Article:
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Commitment, Honor, Service: A Conversation with a Veteran and Touchmark Resident

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Veterans Day is an opportunity to reflect on the service and sacrifices veterans have made throughout the nation's history. Touchmark in the West Hills resident Ray Kiemel, who served the country for 23 years, is one such veteran. In 1948 at the young age of 17, Ray enlisted in the U.S Marine Corps. A "Mustang" in military terms, Ray started his career as an enlisted service member before becoming an officer. Ray explains, "you are a Mustang when you work your way up from [an] enlisted [member] to an officer. You have done everything you ask your troops to do as you continue to work your way up the officer ladder." This spirit of teamwork and dedication runs throughout Ray's entire career.
 
Ray was stationed in the Philippines for his first two years of service until the Korean War started in June of 1950. In Korea, he served as a machine gunner in the Battle of the Chosin Reservoir. Ray recounts this harrowing time: "It was considered the Battle of the Bulge of Korea. The North Korean and Chinese were at war, but the Chinese could not destroy the First Marine Division. The Marines turned and fought down a narrow road through several mountain passes until they reached transport ships waiting at the coast. It was a rough battle."
 
After the Korean War, Ray continued his service and worked as a drill instructor, recruiter, and in the Electronics and Radar Division of the Great Lakes Naval Training Center. His time stateside ended in 1958, when he was stationed at the Marine Air Control Squadron (MACS) in an old Japanese Marine Corps air station in Atsugi, Japan. "We were assigned to go on a three-week maneuver to an island in the Philippines, which turned into three months." He maneuvered in Taiwan and the Philippines for two years. In Vietnam, Ray was commissioned as a second lieutenant and was tasked with setting up an electronic wall that worked to detect enemy infiltrators.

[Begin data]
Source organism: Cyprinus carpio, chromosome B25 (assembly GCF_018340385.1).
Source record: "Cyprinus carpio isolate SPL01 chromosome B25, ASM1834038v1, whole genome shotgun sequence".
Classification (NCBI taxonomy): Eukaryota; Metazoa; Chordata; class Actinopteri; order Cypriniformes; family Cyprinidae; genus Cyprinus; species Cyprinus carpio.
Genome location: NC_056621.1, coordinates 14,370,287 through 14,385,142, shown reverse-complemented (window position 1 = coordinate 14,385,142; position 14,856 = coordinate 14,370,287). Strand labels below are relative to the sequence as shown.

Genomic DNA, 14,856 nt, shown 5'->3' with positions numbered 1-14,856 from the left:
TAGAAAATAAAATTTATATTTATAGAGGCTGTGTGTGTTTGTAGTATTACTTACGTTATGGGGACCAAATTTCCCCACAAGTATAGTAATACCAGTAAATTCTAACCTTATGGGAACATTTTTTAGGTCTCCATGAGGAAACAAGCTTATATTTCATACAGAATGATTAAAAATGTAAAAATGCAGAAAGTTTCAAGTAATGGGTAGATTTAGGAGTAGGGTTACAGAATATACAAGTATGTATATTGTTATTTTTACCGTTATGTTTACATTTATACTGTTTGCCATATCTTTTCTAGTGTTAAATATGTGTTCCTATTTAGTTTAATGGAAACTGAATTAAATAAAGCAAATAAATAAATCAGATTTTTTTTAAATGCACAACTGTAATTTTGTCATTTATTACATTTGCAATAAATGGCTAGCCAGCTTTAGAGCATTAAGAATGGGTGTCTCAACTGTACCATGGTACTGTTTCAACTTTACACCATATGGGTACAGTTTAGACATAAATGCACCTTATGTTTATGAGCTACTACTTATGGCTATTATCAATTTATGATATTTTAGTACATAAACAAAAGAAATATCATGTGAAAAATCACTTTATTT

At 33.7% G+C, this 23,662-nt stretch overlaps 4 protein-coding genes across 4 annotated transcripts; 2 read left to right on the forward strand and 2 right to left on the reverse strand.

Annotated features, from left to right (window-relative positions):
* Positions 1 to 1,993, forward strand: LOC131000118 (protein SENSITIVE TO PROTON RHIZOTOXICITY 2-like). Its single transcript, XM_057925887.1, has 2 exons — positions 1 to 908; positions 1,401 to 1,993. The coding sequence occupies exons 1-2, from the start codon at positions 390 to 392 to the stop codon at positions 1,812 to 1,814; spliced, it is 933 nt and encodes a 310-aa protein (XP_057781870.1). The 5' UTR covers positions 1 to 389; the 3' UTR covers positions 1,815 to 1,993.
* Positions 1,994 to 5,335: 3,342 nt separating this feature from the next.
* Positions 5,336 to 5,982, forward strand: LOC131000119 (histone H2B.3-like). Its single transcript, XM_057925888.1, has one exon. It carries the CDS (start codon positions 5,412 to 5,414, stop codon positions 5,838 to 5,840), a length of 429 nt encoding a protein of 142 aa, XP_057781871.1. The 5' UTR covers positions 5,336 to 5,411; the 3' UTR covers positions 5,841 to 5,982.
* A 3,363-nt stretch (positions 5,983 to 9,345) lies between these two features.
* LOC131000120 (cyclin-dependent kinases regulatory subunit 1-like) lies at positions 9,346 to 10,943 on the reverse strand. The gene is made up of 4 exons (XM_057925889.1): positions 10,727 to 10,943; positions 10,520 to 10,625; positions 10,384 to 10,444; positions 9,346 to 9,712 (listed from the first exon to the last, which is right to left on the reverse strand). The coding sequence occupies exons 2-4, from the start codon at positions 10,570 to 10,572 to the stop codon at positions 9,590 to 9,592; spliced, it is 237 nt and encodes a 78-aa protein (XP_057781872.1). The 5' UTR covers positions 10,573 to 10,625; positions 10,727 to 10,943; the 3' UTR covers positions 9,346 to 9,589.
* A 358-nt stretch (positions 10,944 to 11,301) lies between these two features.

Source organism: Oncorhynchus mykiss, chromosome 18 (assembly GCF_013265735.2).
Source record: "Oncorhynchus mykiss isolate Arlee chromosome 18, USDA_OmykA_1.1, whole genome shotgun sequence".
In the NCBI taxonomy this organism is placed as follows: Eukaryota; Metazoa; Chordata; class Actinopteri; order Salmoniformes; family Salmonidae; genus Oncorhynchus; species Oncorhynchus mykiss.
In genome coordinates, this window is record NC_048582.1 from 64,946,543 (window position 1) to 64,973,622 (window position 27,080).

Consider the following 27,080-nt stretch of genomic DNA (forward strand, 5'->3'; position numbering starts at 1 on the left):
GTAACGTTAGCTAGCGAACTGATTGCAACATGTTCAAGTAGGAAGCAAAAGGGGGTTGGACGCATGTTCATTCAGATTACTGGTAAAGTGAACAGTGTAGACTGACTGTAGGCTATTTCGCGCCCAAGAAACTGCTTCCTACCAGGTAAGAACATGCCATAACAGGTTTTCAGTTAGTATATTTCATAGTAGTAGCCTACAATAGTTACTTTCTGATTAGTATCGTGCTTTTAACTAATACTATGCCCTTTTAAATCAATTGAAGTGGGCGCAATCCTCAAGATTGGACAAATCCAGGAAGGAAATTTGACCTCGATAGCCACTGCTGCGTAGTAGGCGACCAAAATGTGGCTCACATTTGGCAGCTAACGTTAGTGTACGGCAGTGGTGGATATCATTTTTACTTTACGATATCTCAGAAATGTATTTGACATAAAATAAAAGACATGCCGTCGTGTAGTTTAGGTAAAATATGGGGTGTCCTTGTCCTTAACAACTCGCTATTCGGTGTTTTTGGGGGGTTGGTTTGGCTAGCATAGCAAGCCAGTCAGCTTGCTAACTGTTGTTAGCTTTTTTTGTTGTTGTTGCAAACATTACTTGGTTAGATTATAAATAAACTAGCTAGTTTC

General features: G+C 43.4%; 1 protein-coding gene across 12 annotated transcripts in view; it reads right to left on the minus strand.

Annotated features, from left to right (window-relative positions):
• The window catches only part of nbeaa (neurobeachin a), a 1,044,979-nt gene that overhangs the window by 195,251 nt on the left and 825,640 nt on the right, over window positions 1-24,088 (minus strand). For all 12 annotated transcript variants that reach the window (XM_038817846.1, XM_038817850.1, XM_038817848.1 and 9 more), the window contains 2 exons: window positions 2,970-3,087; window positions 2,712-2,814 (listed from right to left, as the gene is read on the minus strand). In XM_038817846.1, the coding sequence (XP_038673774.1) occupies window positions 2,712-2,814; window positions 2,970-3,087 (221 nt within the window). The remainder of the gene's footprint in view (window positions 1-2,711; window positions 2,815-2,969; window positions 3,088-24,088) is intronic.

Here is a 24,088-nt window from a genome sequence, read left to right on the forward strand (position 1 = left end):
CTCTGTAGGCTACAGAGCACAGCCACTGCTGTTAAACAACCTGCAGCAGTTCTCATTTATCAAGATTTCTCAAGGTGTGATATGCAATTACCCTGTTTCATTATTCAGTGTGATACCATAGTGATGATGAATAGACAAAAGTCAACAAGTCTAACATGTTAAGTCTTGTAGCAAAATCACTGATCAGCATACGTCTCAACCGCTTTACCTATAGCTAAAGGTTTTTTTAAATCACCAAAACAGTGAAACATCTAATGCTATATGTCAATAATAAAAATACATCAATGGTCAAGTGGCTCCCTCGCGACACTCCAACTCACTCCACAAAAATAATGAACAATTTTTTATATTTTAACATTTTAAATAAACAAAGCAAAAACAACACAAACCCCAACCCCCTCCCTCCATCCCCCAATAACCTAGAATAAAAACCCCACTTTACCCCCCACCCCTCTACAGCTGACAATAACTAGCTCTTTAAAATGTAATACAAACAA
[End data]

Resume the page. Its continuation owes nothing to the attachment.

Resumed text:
In addition to his service overseas, Ray spent many years serving at home. In 1959, he met his wife, Carlyn, in Barstow, California, while he was monitoring the rebuilding of marine radar equipment. He also taught students in the Marines how to maintain crypto machines such as teletypes, telephones, and radios. This equipment can be used to collect and analyze digital network signals for intelligence purposes, and at the time, was a critical component of national security.
 
As Ray's story and the epigraph on his plaque at the Mt. Soledad National Veterans Memorial show, "Mustangs do it all." Thank you for your years of devoted service, Ray! On Veterans Day and every day, Touchmark is proud to be home to some of the many men and women who have served our country.

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